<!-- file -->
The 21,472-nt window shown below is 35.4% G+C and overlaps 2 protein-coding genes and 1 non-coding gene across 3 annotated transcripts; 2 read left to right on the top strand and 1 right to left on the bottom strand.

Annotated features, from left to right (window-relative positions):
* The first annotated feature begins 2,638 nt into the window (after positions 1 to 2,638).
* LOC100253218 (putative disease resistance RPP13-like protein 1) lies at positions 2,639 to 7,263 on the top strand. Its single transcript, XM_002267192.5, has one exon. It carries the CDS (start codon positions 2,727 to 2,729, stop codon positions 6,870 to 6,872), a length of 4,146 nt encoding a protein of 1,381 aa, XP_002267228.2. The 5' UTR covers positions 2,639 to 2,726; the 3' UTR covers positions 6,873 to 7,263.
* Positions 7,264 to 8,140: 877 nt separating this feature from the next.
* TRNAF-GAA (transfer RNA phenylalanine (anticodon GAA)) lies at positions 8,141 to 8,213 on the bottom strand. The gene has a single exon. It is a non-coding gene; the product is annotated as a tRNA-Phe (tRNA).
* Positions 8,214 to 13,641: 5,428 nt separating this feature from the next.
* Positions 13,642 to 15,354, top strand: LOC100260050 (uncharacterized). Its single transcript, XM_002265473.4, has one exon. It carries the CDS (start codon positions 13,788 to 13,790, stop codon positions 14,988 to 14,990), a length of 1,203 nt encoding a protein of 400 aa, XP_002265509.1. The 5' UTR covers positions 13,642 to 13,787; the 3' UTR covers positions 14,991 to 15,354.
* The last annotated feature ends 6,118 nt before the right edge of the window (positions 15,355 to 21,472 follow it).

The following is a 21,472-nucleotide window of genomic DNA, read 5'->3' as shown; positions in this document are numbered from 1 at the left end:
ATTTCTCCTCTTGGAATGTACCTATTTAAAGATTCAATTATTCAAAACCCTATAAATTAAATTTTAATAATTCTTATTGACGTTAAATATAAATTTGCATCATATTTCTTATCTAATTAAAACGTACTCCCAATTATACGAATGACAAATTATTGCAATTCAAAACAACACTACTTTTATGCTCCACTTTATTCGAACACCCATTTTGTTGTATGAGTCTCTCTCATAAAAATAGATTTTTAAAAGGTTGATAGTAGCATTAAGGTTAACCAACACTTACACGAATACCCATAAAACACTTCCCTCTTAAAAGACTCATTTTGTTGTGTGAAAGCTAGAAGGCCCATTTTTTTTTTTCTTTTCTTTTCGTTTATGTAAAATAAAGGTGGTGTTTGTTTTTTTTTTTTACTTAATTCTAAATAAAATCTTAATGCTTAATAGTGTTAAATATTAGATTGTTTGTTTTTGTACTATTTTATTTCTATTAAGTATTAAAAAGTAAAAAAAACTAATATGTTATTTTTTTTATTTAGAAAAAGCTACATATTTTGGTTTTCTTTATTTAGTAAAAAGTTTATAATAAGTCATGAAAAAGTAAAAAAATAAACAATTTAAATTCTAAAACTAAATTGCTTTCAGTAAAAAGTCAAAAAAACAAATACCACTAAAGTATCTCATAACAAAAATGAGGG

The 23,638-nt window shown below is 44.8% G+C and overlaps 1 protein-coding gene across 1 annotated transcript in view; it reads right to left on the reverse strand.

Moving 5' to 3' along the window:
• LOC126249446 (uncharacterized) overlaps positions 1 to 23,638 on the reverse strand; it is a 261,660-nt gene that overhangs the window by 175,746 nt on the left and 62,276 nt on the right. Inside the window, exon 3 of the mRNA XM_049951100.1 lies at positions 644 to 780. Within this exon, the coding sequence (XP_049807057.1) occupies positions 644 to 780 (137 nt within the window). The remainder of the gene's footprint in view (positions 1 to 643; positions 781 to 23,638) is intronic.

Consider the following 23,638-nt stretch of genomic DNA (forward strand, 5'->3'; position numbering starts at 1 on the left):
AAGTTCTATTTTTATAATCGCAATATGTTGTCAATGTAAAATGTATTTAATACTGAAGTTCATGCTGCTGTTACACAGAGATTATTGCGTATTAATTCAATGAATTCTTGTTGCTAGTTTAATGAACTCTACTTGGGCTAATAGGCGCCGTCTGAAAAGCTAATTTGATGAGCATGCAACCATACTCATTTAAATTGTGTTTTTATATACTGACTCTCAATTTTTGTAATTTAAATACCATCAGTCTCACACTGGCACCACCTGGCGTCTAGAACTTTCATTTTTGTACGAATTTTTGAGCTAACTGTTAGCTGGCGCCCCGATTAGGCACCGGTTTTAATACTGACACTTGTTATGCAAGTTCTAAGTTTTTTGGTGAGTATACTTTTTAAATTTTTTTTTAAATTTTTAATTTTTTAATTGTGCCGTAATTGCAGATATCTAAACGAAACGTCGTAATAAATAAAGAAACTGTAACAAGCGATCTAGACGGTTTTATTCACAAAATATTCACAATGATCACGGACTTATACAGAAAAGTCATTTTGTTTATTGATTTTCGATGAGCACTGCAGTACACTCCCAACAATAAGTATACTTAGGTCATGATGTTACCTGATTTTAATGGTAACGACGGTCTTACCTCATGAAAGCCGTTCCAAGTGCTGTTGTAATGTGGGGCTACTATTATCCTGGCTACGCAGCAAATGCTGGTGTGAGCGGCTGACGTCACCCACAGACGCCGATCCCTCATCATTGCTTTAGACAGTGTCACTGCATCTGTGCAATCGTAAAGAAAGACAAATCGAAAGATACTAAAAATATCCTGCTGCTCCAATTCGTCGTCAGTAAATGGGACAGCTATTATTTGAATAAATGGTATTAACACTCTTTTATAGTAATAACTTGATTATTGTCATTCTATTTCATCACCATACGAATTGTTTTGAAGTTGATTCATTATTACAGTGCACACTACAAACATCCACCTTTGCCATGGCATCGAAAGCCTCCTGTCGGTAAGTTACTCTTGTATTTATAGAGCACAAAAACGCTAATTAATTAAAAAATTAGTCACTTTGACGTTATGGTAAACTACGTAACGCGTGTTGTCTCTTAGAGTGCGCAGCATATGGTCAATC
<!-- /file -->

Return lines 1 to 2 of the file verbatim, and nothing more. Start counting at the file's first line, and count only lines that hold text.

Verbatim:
The 21,472-nt window shown below is 35.4% G+C and overlaps 2 protein-coding genes and 1 non-coding gene across 3 annotated transcripts; 2 read left to right on the top strand and 1 right to left on the bottom strand.

Annotated features, from left to right (window-relative positions):